Cast: Dwayne Johnson, Kevin Hart, Karen Gillan, Jack Black, Awkwafina, Nick Jonas
Directed by Jake Kasdan
Written by Jake Kasdan, Jeff Pinkner and Scott Rosenberg
2017 introduced a new generation to the thrilling and captivating world of Jumanji with a whole new take on the 1995 movie starring Robin Williams. With a fresh approach which saw our heroes pulled in to the game, rather than characters from the game entering our world, some were nervous that the new movie wouldn’t even come close to iconic original. The masses flocked to see the brilliant Dwayne Johnson, Kevin Hart, Karen Gillan and Jack Black play video game avatars, taking on the personalities of teenagers and audiences were taken aback by the hilarious performances, brilliant writing and completely fresh idea to compliment the original movie. Is making another film pushing it that bit too far? Or has Jake Kasdan managed to pull off another hit sensation?
Jumanji: The Next Level see’s our heroes returning into the world of Jumanji expecting to find the same ‘game’ as last time but are surprised to find a whole new quest. Not only are there new levels to face, but different bodies, skills and weaknesses. Part of the charm of the Jumanji: Welcome To The Jungle (2017) was it’s originality, it had never been done before and was funny to all ages. While still funny, this presents the issue that the audiences know roughly what to expect, it takes some of the ‘wow-factor’ out of it and requires more thought to captivate and hold it’s audience.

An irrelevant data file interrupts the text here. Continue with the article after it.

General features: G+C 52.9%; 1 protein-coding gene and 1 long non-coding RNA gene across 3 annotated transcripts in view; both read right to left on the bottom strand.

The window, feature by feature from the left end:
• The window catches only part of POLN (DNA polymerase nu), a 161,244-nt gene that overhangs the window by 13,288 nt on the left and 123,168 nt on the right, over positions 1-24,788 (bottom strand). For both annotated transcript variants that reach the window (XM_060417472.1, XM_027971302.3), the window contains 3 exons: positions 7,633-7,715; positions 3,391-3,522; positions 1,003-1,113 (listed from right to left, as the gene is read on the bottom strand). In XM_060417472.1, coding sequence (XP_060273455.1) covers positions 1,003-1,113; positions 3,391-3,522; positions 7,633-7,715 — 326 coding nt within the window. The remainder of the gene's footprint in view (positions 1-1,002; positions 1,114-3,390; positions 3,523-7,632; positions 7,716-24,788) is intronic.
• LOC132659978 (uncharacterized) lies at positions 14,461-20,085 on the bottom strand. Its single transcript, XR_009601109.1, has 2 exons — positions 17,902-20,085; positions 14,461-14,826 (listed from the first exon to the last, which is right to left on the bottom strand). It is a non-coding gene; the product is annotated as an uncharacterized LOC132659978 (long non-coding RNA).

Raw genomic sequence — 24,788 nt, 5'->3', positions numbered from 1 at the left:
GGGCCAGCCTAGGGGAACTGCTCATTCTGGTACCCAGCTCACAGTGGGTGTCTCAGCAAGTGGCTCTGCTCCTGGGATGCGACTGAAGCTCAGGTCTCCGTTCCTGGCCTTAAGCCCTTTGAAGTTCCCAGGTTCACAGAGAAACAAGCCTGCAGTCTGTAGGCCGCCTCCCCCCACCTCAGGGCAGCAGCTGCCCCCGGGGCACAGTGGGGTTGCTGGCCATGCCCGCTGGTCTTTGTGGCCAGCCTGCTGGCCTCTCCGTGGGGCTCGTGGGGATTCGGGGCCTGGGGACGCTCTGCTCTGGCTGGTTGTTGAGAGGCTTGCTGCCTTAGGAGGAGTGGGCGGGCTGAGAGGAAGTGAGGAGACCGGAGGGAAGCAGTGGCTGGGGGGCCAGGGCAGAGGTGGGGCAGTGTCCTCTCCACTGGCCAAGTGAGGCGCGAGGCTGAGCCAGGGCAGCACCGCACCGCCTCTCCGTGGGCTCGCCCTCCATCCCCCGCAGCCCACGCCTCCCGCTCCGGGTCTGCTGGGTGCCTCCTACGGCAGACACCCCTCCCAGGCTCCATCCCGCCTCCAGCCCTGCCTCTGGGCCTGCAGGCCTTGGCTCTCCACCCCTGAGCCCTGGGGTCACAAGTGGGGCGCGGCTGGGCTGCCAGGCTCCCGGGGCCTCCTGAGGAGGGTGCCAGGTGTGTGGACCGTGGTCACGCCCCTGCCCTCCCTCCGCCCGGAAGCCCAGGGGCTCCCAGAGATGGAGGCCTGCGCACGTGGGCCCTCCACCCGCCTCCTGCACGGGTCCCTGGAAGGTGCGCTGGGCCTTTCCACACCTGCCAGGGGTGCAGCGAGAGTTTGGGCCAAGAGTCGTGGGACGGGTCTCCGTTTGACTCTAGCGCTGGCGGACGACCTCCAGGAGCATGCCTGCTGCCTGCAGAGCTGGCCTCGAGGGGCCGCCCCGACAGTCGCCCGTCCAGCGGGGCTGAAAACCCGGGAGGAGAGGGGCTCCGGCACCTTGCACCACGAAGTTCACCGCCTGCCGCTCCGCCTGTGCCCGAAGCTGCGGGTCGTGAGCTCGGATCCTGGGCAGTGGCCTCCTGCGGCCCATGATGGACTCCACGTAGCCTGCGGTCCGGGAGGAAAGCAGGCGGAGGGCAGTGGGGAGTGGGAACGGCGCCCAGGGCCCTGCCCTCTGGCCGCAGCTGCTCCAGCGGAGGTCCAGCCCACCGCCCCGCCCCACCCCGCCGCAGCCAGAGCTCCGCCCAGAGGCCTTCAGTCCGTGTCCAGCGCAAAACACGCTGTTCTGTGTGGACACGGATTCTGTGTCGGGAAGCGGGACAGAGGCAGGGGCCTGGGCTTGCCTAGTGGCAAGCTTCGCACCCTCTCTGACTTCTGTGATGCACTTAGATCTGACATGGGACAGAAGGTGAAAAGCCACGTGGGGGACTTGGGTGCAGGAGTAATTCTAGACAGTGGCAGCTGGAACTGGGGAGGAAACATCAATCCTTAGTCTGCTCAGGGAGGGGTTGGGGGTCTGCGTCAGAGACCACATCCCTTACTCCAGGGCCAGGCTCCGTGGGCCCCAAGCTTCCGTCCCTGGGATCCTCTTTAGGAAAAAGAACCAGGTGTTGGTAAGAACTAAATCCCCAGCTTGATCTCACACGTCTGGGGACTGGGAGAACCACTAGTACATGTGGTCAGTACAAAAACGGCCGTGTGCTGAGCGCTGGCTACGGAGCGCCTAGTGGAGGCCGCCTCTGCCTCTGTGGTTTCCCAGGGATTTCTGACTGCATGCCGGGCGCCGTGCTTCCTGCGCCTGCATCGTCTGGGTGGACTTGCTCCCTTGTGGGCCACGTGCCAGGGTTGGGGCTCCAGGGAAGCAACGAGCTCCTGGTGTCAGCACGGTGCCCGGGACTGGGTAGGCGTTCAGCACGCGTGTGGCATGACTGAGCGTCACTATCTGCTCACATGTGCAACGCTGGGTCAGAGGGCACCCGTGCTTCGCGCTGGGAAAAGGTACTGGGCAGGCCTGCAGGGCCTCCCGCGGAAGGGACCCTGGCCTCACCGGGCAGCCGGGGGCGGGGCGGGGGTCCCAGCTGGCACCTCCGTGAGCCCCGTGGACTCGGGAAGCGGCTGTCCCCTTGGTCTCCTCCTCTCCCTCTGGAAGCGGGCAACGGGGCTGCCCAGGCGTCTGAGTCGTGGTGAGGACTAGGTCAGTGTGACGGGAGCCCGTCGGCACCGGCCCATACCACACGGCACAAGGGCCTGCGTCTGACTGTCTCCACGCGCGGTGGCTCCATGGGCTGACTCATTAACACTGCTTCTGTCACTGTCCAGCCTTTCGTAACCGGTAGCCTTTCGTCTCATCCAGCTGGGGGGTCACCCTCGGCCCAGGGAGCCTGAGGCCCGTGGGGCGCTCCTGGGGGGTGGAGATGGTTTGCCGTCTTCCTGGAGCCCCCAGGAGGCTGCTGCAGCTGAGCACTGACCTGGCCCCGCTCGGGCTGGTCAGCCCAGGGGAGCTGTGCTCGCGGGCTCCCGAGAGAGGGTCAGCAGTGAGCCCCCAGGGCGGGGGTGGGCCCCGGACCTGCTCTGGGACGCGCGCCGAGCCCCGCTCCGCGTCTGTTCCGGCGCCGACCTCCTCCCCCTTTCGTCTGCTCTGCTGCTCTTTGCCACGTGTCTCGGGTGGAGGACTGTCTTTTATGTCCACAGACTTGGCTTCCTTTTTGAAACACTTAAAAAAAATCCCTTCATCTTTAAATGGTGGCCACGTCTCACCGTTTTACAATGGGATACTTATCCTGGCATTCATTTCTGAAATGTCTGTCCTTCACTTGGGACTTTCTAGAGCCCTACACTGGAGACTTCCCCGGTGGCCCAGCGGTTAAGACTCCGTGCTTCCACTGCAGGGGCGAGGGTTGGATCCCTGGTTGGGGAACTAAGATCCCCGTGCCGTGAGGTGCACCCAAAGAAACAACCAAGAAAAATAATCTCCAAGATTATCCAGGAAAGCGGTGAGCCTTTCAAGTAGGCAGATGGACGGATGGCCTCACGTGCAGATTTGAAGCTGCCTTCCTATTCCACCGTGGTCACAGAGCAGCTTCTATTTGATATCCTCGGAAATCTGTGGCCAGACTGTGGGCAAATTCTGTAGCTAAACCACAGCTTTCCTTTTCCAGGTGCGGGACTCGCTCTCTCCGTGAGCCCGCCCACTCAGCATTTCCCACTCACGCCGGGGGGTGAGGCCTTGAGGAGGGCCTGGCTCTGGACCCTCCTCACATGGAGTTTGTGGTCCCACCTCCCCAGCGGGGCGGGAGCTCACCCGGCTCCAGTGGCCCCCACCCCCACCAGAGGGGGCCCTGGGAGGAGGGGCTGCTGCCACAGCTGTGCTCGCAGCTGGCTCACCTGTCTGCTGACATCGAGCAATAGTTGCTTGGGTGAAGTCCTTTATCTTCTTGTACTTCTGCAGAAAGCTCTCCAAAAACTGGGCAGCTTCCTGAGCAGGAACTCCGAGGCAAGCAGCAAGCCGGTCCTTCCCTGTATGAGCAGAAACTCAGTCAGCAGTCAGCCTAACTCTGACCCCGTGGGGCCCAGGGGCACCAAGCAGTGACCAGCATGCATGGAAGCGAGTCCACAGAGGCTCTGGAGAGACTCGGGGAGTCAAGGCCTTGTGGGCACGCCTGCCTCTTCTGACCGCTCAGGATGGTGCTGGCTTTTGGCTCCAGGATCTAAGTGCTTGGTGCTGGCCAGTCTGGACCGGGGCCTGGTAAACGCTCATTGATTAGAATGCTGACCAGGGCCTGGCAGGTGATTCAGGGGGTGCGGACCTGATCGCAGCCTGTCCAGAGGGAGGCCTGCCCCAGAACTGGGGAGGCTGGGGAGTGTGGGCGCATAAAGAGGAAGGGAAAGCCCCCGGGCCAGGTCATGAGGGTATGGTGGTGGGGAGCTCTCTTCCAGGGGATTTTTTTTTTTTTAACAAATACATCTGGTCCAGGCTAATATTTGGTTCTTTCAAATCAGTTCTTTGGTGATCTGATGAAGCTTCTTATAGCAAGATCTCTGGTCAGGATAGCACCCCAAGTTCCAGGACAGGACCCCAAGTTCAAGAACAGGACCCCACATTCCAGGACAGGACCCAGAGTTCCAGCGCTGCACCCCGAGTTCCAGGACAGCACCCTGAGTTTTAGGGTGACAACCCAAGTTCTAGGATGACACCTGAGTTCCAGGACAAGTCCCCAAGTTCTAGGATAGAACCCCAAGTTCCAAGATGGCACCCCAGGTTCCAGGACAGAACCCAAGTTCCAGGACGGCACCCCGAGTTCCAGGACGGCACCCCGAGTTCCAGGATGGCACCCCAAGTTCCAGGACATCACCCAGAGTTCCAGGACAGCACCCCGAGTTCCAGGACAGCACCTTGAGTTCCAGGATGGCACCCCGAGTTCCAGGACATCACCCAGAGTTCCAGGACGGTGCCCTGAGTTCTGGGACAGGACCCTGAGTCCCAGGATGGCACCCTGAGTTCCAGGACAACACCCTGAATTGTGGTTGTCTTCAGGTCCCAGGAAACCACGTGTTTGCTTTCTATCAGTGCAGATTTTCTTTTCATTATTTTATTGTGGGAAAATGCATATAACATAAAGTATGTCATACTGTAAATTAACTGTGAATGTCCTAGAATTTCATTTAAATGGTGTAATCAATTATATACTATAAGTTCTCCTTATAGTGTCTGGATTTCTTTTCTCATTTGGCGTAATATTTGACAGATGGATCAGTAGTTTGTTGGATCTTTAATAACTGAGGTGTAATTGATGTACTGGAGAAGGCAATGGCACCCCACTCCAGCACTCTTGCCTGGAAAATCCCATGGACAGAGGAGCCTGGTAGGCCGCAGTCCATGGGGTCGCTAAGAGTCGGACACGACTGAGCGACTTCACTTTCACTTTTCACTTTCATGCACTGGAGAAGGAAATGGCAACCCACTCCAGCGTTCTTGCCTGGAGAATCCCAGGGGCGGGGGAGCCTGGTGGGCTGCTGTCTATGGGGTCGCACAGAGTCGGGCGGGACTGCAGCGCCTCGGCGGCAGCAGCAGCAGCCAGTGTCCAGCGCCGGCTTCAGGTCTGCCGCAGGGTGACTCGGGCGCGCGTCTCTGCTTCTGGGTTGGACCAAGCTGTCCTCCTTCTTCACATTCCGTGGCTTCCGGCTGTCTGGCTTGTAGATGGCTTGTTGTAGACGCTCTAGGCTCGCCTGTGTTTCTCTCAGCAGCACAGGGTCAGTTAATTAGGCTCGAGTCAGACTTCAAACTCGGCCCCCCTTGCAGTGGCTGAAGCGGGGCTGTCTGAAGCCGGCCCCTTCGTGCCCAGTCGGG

Jumanji: Welcome To The Jungle (2017) explored themes of friendship in high school and looking beyond individuals differences. Jumanji: The Next Level carries on with similar themes, but considers taking friendships further as you enter a more grown up world and, through the brilliant Danny DeVito and Danny Glover, the importance of forgiveness and the value of long lasting friendships. I love how there are two storylines intertwined throughout – as you would expect, the bulk of the story, humour and attention is on the world of Jumanji and it’s avatars, but the action that takes place at the beginning and end with the ‘real’ characters is just as interesting and entertaining. Separate stories, connected perfectly. The writers have managed to create characters that we as an audience are so drawn to in their ‘real’ forms, that it affects how we view their avatars and to me that is just incredible. Yes, of course this is hugely assisted by the wonderful cast and their detailed, intricate performances, but I found myself caring for the personality of the avatars, not just their amusing characteristics within the game.
There’s not too much more I can comment on without introducing spoilers and this is a film that will be best enjoyed if you go in with no expectations. But I would highly recommend this movie as a bit of exciting, family fun over this festive period. It has laughs for all the ages, with sufficient action, good pace and important underlying themes. A brilliant piece of lighthearted film making that you can share with everyone.